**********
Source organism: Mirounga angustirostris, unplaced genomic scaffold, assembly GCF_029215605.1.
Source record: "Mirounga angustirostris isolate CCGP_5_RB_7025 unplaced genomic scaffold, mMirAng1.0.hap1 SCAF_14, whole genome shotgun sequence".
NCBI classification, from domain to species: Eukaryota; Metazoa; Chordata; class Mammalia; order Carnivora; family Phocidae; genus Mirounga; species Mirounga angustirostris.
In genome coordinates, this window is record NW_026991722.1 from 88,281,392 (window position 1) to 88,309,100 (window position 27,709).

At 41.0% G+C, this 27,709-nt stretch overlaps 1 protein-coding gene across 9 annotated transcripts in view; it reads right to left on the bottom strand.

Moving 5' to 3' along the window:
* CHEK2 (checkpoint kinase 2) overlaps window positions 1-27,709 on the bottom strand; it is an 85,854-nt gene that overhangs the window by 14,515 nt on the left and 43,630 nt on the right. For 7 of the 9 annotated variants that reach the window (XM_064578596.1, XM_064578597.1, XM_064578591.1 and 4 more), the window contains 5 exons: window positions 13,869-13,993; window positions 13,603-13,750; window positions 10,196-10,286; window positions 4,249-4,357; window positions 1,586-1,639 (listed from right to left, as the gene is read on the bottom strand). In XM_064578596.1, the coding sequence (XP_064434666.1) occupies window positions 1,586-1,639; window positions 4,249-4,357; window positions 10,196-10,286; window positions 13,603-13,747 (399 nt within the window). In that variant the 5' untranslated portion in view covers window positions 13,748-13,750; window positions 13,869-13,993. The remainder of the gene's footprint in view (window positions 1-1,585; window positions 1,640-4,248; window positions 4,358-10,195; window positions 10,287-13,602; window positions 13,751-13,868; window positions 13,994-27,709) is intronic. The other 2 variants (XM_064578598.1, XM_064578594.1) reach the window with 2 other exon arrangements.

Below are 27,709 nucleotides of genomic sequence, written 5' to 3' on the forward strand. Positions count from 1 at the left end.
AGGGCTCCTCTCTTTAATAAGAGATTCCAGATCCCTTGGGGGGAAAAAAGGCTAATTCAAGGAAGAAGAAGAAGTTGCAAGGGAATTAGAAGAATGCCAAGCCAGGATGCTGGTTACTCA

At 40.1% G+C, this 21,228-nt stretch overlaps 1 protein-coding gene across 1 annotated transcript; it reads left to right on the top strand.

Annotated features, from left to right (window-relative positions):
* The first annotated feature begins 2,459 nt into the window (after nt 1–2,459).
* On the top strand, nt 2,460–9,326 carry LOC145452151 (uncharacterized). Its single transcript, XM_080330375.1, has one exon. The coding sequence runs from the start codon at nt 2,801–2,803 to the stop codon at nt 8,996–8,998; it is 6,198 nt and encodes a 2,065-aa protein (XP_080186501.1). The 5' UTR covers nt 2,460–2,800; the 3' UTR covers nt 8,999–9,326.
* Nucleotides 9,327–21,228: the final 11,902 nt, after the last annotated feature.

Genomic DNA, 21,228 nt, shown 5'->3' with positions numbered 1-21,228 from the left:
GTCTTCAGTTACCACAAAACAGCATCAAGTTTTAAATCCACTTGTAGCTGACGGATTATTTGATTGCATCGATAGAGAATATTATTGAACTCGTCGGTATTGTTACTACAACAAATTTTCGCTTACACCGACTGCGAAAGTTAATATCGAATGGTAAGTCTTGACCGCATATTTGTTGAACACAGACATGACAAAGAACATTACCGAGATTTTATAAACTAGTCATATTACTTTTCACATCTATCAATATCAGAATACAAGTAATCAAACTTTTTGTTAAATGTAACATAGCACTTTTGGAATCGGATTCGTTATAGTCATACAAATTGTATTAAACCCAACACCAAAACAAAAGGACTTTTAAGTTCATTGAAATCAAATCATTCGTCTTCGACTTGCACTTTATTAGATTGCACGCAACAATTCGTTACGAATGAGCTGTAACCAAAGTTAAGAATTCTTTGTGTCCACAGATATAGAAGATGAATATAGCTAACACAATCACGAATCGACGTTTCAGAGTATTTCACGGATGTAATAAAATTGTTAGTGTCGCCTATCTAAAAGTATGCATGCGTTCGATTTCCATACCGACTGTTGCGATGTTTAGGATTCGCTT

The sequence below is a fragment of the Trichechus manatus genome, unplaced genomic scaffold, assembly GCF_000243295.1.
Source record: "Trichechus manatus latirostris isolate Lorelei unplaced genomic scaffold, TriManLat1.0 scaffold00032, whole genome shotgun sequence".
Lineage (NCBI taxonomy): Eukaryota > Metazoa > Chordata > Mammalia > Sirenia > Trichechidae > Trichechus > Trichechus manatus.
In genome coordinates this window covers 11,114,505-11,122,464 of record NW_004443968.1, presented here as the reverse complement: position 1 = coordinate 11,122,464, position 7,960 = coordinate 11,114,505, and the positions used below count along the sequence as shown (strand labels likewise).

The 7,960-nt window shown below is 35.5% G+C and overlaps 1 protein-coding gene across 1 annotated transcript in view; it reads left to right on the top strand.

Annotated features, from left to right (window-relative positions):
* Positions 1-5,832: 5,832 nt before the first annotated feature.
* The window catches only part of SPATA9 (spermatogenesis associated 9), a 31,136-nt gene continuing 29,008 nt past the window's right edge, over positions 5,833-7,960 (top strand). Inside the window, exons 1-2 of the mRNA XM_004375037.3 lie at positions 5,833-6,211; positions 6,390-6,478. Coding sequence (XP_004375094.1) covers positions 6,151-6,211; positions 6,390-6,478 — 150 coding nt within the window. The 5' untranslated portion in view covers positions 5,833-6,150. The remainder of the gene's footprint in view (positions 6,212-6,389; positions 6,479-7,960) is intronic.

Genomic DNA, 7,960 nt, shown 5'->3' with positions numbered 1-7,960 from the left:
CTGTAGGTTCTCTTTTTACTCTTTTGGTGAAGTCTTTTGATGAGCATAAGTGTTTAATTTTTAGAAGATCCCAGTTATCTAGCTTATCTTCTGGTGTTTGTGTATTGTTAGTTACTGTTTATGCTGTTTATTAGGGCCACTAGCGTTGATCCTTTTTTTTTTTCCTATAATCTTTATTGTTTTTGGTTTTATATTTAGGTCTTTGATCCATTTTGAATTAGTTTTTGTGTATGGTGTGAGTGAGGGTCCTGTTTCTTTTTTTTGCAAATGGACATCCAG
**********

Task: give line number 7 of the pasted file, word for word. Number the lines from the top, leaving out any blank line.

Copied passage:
* CHEK2 (checkpoint kinase 2) overlaps window positions 1-27,709 on the bottom strand; it is an 85,854-nt gene that overhangs the window by 14,515 nt on the left and 43,630 nt on the right. For 7 of the 9 annotated variants that reach the window (XM_064578596.1, XM_064578597.1, XM_064578591.1 and 4 more), the window contains 5 exons: window positions 13,869-13,993; window positions 13,603-13,750; window positions 10,196-10,286; window positions 4,249-4,357; window positions 1,586-1,639 (listed from right to left, as the gene is read on the bottom strand). In XM_064578596.1, the coding sequence (XP_064434666.1) occupies window positions 1,586-1,639; window positions 4,249-4,357; window positions 10,196-10,286; window positions 13,603-13,747 (399 nt within the window). In that variant the 5' untranslated portion in view covers window positions 13,748-13,750; window positions 13,869-13,993. The remainder of the gene's footprint in view (window positions 1-1,585; window positions 1,640-4,248; window positions 4,358-10,195; window positions 10,287-13,602; window positions 13,751-13,868; window positions 13,994-27,709) is intronic. The other 2 variants (XM_064578598.1, XM_064578594.1) reach the window with 2 other exon arrangements.